But as open standards like HTML5, WebGL and WebAssembly have matured over the past several years, most now provide many of the capabilities and functionalities that plugins pioneered and have become a viable alternative for content on the web. Over time, we've seen helper apps evolve to become plugins, and more recently, have seen many of these plugin capabilities get incorporated into open web standards. Today, most browser vendors are integrating capabilities once provided by plugins directly into browsers and deprecating plugins.The elimination of Flash and Flash Player should not heavily impact most users because popular browsers have already moved away from the format. Starting with macOS Sierra and Safari 10, Apple disabled Adobe Flash by default to focus on HTML 5, and Flash has never been available on Apple's iOS devices. Google's Chrome browser has also been de-emphasizing Flash since the middle of last year.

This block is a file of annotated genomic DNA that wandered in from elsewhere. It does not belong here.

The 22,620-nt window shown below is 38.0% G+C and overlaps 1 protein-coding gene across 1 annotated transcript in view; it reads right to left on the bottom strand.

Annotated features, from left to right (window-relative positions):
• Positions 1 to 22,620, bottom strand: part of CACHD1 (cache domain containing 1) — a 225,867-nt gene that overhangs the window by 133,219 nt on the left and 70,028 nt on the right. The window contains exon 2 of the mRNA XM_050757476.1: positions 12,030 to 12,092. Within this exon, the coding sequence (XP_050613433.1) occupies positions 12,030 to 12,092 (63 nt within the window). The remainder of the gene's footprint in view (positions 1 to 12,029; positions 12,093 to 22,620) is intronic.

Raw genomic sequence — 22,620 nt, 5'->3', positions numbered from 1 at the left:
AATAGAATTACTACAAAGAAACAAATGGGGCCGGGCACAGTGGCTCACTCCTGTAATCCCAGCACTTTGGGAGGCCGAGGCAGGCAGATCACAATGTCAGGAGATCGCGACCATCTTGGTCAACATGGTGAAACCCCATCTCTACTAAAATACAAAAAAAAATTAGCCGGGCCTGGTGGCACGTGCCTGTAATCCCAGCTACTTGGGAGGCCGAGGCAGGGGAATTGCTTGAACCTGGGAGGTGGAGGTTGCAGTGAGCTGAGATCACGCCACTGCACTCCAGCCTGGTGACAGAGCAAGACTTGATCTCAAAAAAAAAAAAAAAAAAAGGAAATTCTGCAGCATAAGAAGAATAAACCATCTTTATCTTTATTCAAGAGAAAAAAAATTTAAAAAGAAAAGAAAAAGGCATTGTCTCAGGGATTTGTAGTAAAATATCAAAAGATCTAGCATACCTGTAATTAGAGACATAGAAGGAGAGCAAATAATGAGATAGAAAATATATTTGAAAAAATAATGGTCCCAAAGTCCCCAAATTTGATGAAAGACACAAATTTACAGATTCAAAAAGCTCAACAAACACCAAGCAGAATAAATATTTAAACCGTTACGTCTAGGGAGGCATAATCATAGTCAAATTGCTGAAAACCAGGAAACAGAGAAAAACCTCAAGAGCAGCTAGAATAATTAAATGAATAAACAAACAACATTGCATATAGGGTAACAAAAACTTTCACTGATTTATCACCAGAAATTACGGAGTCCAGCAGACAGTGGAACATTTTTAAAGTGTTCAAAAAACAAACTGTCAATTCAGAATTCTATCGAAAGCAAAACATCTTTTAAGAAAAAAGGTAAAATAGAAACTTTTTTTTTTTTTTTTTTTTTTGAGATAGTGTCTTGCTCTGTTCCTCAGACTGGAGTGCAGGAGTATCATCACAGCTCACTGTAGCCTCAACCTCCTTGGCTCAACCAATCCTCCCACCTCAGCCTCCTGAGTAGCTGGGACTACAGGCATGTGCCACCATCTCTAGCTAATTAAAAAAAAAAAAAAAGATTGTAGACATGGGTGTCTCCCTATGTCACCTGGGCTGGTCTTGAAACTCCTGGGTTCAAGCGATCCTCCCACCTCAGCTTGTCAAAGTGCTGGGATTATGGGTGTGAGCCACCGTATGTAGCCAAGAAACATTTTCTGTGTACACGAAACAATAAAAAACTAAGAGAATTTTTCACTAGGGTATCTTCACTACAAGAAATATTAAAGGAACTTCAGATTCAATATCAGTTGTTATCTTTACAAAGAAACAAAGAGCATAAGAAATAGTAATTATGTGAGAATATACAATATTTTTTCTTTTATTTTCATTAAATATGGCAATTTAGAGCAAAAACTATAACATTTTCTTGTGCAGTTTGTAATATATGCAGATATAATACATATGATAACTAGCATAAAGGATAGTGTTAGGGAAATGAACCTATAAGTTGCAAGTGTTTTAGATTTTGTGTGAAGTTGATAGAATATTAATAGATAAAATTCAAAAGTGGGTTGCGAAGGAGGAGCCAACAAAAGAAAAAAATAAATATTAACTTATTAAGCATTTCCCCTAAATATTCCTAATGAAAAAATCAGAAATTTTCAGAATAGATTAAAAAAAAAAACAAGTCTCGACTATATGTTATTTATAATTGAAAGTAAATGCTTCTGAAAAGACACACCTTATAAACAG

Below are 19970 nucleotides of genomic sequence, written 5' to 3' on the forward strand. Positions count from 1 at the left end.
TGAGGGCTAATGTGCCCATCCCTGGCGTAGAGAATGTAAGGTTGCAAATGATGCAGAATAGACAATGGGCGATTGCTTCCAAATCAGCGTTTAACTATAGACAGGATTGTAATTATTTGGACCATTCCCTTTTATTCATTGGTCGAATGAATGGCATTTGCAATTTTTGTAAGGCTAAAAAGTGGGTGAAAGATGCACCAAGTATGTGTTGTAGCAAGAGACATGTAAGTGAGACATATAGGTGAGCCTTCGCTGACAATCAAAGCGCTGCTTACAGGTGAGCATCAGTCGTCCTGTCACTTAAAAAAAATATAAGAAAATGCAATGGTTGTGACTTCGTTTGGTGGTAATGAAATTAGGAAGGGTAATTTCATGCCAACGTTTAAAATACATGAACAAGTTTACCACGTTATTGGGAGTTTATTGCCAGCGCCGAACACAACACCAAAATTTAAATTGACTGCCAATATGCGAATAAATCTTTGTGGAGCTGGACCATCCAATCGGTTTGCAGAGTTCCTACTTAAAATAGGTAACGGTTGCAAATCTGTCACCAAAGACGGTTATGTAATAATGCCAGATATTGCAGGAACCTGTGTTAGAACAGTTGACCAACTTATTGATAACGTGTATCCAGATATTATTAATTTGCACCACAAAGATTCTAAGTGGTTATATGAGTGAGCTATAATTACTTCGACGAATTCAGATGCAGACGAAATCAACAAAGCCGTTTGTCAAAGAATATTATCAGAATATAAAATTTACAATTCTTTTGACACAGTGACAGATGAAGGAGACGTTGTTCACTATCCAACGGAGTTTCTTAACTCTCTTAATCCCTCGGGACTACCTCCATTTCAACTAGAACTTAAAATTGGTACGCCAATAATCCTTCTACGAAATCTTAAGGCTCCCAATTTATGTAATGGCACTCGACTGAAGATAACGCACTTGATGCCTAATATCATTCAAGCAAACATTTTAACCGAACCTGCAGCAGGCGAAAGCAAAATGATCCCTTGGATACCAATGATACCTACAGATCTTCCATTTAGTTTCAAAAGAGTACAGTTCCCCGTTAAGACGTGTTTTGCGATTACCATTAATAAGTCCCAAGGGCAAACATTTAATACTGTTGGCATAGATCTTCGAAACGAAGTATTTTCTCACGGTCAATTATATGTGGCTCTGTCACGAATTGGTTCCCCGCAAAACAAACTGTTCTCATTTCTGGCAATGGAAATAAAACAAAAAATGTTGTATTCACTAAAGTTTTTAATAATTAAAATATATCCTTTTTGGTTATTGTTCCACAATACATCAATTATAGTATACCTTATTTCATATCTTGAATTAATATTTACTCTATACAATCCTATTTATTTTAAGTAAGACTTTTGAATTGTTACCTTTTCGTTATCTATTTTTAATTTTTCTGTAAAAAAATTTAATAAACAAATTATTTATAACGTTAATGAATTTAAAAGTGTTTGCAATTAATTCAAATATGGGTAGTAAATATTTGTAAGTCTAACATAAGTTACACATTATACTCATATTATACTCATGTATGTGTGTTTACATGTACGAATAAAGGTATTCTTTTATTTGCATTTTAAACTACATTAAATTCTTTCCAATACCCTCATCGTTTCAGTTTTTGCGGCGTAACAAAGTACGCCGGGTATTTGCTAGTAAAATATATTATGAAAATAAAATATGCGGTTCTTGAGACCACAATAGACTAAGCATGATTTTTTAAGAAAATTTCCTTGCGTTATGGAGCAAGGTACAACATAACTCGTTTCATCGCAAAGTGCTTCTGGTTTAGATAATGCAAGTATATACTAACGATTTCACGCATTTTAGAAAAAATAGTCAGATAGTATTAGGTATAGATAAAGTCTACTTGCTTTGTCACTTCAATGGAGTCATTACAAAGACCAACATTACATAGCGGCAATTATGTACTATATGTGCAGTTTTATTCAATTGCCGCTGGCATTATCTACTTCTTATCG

Adobe's Flash Player has always suffered from a never-ending stream of critical vulnerabilities that expose Mac and PC users to malware and other security risks. Vendors like Microsoft and Apple have had to work continually over the years to keep up with security fixes.
Apple also shared Adobe's Flash news on its WebKit blog, and the company says it is working with Adobe and industry partners on the transition from Flash to open standards.
Ahead of its sunsetting in 2020, Adobe will continue to support Flash on major operating systems and browsers, issuing regular security updates, maintaining OS and browser compatibility, and introducing new features and capabilities "as needed."
Adobe says it will, however, "move more aggressively" to end Flash distribution in countries where unlicensed and outdated versions of Flash Player are distributed.
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